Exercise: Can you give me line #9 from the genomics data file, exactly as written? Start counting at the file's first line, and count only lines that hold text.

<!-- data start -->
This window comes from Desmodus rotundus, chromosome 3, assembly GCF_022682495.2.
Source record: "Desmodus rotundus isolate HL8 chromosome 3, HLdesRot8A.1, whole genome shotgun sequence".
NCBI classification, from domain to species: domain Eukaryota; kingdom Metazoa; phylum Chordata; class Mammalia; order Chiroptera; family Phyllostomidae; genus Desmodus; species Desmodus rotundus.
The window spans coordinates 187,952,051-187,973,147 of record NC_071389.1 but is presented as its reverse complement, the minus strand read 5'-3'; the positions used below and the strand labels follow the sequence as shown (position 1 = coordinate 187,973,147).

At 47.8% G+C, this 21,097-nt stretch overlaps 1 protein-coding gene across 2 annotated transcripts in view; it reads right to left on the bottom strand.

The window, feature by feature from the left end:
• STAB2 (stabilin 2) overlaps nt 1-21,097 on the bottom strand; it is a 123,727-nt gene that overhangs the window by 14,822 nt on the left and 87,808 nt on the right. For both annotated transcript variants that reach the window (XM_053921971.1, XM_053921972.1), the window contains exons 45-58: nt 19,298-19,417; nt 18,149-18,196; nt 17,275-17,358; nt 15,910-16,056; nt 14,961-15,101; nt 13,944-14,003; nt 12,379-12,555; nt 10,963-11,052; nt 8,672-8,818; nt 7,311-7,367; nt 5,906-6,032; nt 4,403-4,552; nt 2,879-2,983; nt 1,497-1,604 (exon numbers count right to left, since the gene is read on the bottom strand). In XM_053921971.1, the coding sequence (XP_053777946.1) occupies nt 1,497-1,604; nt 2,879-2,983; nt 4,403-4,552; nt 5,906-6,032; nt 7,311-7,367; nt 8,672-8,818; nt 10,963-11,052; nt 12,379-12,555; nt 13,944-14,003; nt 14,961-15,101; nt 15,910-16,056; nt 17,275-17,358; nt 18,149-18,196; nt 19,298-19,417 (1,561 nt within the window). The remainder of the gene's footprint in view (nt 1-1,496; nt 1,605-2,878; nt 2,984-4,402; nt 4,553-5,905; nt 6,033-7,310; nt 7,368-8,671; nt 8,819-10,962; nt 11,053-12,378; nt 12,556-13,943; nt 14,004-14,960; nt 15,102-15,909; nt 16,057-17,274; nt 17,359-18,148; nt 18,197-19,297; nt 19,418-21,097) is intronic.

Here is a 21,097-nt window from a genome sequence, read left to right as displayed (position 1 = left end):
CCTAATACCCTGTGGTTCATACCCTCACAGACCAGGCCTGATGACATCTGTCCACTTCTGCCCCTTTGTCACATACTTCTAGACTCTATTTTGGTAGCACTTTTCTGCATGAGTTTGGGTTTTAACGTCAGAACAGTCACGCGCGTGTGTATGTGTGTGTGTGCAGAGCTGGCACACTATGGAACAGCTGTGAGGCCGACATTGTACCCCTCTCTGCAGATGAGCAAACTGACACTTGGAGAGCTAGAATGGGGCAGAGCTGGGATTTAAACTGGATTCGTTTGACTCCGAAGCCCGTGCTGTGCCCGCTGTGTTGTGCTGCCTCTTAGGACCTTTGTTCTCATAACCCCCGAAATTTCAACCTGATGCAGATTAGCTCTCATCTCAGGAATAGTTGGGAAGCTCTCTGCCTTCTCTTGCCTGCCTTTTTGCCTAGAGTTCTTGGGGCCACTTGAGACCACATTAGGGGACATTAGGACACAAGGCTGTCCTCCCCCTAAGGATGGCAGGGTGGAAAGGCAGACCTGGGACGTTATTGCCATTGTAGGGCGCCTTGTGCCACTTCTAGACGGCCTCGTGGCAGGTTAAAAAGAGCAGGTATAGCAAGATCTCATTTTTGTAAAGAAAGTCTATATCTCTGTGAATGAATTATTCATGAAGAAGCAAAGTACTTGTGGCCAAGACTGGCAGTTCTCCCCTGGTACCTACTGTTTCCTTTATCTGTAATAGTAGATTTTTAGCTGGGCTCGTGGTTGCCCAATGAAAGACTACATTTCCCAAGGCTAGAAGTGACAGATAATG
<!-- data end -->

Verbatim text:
CCTAATACCCTGTGGTTCATACCCTCACAGACCAGGCCTGATGACATCTGTCCACTTCTGCCCCTTTGTCACATACTTCTAGACTCTATTTTGGTAGCACTTTTCTGCATGAGTTTGGGTTTTAACGTCAGAACAGTCACGCGCGTGTGTATGTGTGTGTGTGCAGAGCTGGCACACTATGGAACAGCTGTGAGGCCGACATTGTACCCCTCTCTGCAGATGAGCAAACTGACACTTGGAGAGCTAGAATGGGGCAGAGCTGGGATTTAAACTGGATTCGTTTGACTCCGAAGCCCGTGCTGTGCCCGCTGTGTTGTGCTGCCTCTTAGGACCTTTGTTCTCATAACCCCCGAAATTTCAACCTGATGCAGATTAGCTCTCATCTCAGGAATAGTTGGGAAGCTCTCTGCCTTCTCTTGCCTGCCTTTTTGCCTAGAGTTCTTGGGGCCACTTGAGACCACATTAGGGGACATTAGGACACAAGGCTGTCCTCCCCCTAAGGATGGCAGGGTGGAAAGGCAGACCTGGGACGTTATTGCCATTGTAGGGCGCCTTGTGCCACTTCTAGACGGCCTCGTGGCAGGTTAAAAAGAGCAGGTATAGCAAGATCTCATTTTTGTAAAGAAAGTCTATATCTCTGTGAATGAATTATTCATGAAGAAGCAAAGTACTTGTGGCCAAGACTGGCAGTTCTCCCCTGGTACCTACTGTTTCCTTTATCTGTAATAGTAGATTTTTAGCTGGGCTCGTGGTTGCCCAATGAAAGACTACATTTCCCAAGGCTAGAAGTGACAGATAATG